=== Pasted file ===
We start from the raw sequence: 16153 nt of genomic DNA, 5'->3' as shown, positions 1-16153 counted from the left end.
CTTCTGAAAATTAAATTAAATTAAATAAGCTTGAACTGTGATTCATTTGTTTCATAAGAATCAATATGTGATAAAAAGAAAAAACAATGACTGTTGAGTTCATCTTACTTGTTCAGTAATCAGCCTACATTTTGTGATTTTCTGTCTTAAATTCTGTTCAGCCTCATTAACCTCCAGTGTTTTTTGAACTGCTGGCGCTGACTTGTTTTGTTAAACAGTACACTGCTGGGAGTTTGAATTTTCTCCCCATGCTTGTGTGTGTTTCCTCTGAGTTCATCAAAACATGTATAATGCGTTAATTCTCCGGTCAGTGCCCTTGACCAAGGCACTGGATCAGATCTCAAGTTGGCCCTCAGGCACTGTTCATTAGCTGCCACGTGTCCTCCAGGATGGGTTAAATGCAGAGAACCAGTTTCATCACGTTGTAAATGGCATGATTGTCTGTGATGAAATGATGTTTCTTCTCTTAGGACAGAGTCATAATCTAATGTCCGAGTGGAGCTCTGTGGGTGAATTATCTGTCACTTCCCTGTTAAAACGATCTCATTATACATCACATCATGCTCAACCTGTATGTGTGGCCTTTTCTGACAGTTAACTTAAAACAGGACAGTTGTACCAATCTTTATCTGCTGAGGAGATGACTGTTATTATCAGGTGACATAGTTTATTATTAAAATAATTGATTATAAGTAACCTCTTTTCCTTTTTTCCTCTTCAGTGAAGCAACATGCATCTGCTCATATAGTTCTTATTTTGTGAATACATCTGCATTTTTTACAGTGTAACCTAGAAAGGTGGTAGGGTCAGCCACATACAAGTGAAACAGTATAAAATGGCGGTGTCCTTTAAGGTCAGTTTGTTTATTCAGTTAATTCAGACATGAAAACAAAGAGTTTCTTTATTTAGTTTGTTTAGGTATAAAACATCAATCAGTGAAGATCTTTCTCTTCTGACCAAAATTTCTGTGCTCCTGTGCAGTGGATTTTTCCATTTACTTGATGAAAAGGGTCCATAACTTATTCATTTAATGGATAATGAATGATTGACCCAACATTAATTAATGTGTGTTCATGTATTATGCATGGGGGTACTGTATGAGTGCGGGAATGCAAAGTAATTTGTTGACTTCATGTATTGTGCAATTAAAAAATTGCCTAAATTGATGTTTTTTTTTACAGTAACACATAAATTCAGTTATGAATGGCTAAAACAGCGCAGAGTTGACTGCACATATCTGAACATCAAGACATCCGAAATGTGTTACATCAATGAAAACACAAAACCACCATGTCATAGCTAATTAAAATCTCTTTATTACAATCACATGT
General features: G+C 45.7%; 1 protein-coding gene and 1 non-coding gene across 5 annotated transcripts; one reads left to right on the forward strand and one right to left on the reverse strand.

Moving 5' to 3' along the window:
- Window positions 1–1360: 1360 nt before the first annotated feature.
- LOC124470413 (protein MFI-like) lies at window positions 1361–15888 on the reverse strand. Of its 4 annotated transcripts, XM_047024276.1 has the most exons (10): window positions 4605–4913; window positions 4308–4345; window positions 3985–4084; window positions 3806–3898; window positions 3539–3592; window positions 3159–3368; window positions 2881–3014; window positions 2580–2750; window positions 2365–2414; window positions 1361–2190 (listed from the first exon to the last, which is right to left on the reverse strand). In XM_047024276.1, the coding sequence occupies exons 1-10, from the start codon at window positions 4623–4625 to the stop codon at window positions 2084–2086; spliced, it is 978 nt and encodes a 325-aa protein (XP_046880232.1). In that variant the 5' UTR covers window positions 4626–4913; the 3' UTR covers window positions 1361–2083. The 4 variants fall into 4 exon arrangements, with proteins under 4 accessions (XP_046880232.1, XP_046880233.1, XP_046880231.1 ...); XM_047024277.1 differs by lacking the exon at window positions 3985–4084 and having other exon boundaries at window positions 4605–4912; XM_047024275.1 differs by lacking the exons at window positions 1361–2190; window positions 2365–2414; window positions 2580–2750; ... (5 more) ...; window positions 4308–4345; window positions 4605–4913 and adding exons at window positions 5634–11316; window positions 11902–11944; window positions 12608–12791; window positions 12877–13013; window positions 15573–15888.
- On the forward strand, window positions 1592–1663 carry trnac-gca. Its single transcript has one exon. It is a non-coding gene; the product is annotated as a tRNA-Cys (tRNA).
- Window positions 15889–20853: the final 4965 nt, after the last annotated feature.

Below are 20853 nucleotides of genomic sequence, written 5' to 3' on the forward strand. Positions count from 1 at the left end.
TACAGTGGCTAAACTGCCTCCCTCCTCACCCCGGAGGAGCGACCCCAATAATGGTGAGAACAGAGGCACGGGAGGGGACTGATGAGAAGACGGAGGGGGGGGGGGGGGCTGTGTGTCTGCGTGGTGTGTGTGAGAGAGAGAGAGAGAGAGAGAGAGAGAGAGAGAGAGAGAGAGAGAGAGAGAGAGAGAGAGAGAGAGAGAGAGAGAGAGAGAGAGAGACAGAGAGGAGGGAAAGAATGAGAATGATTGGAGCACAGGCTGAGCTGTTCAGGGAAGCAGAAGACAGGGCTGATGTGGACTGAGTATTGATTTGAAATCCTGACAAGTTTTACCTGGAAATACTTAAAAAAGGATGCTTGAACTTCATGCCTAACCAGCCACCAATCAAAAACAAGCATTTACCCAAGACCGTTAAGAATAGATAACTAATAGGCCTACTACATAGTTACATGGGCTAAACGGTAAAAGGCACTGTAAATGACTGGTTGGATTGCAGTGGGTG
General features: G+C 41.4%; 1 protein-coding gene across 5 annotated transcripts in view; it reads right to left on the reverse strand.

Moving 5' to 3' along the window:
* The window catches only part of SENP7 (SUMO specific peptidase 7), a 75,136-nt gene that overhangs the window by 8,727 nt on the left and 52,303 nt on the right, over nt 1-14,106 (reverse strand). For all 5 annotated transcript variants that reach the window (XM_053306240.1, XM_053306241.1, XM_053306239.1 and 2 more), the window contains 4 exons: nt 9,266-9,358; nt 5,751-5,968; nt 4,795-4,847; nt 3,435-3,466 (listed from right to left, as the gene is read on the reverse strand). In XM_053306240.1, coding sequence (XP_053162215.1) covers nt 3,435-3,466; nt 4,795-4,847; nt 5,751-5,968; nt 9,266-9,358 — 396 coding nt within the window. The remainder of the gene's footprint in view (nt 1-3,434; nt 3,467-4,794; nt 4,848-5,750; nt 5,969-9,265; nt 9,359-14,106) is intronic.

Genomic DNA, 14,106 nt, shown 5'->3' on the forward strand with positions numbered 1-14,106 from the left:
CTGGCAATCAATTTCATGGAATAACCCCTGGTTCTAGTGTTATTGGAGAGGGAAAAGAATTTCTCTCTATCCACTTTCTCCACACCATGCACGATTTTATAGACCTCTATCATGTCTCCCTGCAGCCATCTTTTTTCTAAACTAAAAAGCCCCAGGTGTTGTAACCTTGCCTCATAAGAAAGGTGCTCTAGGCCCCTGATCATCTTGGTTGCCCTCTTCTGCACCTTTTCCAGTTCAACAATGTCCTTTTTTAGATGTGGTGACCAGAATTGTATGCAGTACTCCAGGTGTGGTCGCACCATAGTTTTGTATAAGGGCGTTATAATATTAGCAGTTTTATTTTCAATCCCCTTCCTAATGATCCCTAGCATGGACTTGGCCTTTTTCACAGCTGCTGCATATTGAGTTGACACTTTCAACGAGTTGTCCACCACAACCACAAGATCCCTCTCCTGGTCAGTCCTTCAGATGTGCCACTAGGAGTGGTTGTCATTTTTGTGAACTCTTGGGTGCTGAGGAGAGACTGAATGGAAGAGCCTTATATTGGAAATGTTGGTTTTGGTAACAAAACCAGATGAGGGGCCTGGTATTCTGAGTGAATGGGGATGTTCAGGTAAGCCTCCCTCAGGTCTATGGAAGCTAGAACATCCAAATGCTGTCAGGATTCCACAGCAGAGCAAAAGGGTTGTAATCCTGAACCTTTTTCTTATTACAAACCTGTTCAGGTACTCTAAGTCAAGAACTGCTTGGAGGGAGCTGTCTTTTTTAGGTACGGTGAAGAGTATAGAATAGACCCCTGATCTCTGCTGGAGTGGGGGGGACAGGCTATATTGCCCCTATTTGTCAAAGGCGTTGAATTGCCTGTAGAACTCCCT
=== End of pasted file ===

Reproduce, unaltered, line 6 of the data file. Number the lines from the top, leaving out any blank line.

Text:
- LOC124470413 (protein MFI-like) lies at window positions 1361–15888 on the reverse strand. Of its 4 annotated transcripts, XM_047024276.1 has the most exons (10): window positions 4605–4913; window positions 4308–4345; window positions 3985–4084; window positions 3806–3898; window positions 3539–3592; window positions 3159–3368; window positions 2881–3014; window positions 2580–2750; window positions 2365–2414; window positions 1361–2190 (listed from the first exon to the last, which is right to left on the reverse strand). In XM_047024276.1, the coding sequence occupies exons 1-10, from the start codon at window positions 4623–4625 to the stop codon at window positions 2084–2086; spliced, it is 978 nt and encodes a 325-aa protein (XP_046880232.1). In that variant the 5' UTR covers window positions 4626–4913; the 3' UTR covers window positions 1361–2083. The 4 variants fall into 4 exon arrangements, with proteins under 4 accessions (XP_046880232.1, XP_046880233.1, XP_046880231.1 ...); XM_047024277.1 differs by lacking the exon at window positions 3985–4084 and having other exon boundaries at window positions 4605–4912; XM_047024275.1 differs by lacking the exons at window positions 1361–2190; window positions 2365–2414; window positions 2580–2750; ... (5 more) ...; window positions 4308–4345; window positions 4605–4913 and adding exons at window positions 5634–11316; window positions 11902–11944; window positions 12608–12791; window positions 12877–13013; window positions 15573–15888.